Investing in Disaster Risk Reduction Saves Lives

My dad used to always say, “It’s better to build a guardrail on a curve than a hospital at the bottom of the hill.” As an adult, I’ve come to understand that wisdom of his words. We all want to rescue someone after they’re hurt. But isn’t it better to protect them from harm in the first place?

Today, as the president of World Concern, I have an opportunity to put my dad’s wisdom into practice. Our focus is on disaster risk reduction: equipping vulnerable communities for a disaster before it happens, and taking practical steps to minimize its destructive impact.

We work to provide infrastructure within and around a community to protect its residents from disaster. This is far better than repeatedly helping them rebuild… and grieving with families who have lost loved ones in a devastating earthquake or hurricane.

Mercila no longer fears disaster in her village along Haiti's northern coast. She is helping her community prepare for future disasters.
Mercila no longer fears disaster in her village along Haiti’s northern coast. She is helping her community prepare for future disasters.

Mercila’s story is a great example of how communities can protect themselves.

“When there is flooding, the houses fill with water and people lose many things. When there is a hurricane… houses are destroyed,” said Mercila, a young mom who lives in Haiti. Hurricane season comes every year, and her village’s precarious location along Haiti’s northern coast leaves the entire community vulnerable to frequent natural disasters.

Her one-year-old son’s safety weighs heavily on her mind. “My dream for my son is to let him grow up in Anse-á-Foleur where disaster will not impact our town again.”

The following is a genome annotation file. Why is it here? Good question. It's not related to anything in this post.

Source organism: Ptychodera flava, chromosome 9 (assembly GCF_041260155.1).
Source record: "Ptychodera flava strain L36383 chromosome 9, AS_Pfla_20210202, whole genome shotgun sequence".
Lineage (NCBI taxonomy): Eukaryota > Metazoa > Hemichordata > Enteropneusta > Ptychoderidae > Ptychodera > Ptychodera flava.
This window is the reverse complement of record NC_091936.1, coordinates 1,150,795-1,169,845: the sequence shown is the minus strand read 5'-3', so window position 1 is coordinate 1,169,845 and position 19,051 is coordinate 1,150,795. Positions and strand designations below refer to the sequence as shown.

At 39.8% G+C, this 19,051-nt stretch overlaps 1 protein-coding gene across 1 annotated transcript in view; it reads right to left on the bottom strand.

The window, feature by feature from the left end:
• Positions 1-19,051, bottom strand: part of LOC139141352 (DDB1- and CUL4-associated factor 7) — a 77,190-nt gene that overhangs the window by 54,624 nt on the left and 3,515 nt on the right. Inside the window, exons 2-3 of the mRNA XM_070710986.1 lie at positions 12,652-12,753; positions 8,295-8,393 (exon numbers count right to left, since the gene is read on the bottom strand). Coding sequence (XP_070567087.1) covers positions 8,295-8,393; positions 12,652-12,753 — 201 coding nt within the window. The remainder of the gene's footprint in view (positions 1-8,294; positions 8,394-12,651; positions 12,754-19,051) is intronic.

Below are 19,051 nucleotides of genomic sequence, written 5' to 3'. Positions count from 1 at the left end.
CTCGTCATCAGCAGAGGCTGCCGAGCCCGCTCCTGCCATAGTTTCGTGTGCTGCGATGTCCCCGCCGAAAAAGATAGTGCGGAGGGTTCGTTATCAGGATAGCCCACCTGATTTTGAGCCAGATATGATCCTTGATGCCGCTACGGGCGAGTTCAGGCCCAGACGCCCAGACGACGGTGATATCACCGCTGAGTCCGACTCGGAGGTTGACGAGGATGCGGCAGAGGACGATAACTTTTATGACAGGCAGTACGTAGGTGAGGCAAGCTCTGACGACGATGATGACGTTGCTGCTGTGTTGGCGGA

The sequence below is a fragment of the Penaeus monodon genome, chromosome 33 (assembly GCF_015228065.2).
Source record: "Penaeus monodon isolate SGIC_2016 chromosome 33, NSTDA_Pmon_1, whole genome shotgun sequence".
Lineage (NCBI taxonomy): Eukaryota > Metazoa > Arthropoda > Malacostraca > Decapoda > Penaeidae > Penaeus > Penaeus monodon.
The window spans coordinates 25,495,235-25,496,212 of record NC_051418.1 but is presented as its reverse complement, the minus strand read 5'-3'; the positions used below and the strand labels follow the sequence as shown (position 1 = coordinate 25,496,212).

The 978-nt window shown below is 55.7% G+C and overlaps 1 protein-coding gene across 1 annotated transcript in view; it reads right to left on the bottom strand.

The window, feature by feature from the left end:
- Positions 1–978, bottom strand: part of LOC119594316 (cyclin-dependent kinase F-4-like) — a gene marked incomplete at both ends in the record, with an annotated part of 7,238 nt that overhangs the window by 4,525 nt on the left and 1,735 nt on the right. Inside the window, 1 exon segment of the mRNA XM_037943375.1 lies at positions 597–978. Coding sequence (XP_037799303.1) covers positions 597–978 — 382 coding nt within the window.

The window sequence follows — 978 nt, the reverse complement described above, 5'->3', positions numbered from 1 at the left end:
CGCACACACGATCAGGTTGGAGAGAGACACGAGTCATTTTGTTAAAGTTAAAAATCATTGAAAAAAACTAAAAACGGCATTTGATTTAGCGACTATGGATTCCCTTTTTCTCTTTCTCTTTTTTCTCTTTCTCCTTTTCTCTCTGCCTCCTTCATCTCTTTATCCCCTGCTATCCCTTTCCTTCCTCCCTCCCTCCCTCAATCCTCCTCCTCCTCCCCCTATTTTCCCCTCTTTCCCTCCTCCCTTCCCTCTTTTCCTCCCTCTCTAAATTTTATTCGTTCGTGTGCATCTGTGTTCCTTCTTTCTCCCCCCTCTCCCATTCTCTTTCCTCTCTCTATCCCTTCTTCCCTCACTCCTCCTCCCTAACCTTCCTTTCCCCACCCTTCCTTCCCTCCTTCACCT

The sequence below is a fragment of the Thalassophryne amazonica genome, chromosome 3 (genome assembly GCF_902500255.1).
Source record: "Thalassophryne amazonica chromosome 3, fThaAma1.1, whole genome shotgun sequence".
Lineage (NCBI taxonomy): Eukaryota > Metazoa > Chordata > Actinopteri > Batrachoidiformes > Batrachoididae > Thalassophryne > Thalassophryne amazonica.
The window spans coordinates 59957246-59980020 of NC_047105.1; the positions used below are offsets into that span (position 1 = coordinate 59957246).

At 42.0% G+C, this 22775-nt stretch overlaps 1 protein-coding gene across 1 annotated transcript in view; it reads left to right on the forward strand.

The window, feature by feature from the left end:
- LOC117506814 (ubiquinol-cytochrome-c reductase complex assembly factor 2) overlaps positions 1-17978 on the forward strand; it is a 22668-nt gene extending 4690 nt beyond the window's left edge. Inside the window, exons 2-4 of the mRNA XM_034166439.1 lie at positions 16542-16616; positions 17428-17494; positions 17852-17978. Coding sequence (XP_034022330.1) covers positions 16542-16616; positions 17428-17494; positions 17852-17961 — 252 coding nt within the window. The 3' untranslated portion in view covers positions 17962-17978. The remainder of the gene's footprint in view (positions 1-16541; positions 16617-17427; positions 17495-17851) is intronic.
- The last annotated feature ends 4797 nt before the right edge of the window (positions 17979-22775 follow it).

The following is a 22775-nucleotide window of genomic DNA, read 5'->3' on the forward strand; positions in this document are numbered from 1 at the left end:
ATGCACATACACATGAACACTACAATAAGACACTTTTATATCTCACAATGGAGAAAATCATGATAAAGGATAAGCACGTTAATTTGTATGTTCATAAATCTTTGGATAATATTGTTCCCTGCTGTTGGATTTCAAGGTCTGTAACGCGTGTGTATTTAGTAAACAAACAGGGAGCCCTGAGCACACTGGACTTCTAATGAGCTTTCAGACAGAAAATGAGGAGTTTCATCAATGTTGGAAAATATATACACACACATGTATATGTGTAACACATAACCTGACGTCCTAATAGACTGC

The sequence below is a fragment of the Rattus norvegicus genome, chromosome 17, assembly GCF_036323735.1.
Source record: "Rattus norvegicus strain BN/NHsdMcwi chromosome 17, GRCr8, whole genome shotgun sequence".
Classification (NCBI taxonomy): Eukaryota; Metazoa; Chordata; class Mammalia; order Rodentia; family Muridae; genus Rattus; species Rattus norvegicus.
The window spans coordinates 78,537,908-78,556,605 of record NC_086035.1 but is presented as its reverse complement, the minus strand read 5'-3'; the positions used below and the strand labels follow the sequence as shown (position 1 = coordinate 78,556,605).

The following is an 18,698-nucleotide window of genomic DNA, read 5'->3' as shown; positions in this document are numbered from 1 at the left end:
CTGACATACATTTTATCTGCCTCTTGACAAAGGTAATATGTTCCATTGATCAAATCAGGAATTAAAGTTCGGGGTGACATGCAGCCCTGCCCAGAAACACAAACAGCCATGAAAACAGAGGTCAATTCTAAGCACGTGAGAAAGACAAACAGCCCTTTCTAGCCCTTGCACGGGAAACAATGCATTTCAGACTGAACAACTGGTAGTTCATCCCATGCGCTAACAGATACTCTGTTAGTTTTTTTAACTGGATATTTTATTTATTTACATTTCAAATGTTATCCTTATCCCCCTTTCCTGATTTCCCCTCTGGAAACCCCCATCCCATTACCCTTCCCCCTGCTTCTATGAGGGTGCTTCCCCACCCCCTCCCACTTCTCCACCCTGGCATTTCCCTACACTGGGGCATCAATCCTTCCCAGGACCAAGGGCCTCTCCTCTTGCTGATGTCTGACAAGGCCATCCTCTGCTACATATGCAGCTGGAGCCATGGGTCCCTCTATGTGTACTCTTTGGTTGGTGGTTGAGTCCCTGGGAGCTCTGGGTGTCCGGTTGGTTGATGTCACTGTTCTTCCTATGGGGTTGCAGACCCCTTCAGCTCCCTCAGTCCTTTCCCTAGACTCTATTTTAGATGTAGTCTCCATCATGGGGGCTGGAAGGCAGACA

Mercila's village of Anse-a-Foleur has a new storm shelter where families can go to stay safe when the next hurricane comes.
Mercila’s village has a new storm shelter where families can stay safe during a hurricane.

World Concern is taking action to keep everyone in Anse-á-Foleur safe. We’ve trained Mercila as an emergency responder for her village. Now, she is teaching her entire community, passing along all the disaster preparedness training she’s received.

The community was equipped to establish an early warning system to alert villagers of coming danger, and built rock walls along the river to prevent flooding. They also constructed a storm shelter, so families will have a safe place to go when a hurricane is near.

“Because of the activities of World Concern, Anse-á-Foleur has become a new town,” Mercila proclaimed. “We are not afraid about anything.”

Mercila no longer fears disaster,

but many others in vulnerable communities are living in the path of destruction. Families in Bangladesh, for example, know that the month of May brings another cyclone season… and certain destruction. Together, we can help them prepare and survive.

Kanomrani's family lives in a coastal village in Bangladesh that is in the direct path of cyclones. You can help protect a family like hers from the storms ahead.
Kanomrani’s family lives in a coastal village in Bangladesh that is in the direct path of cyclones. You can help protect a family like hers from the storms ahead.

World Concern will always be there for those who are suffering after disaster. But it’s a wise and critical investment to protect vulnerable moms, dads, and little ones from future disasters.

You can help protect them. Give online at www.worldconcern.org/savelives  

 

Eye Contact: Seeing a woman’s story in her eyes

A young girl in Dhaka, Bangladesh.
A young girl in Dhaka, Bangladesh.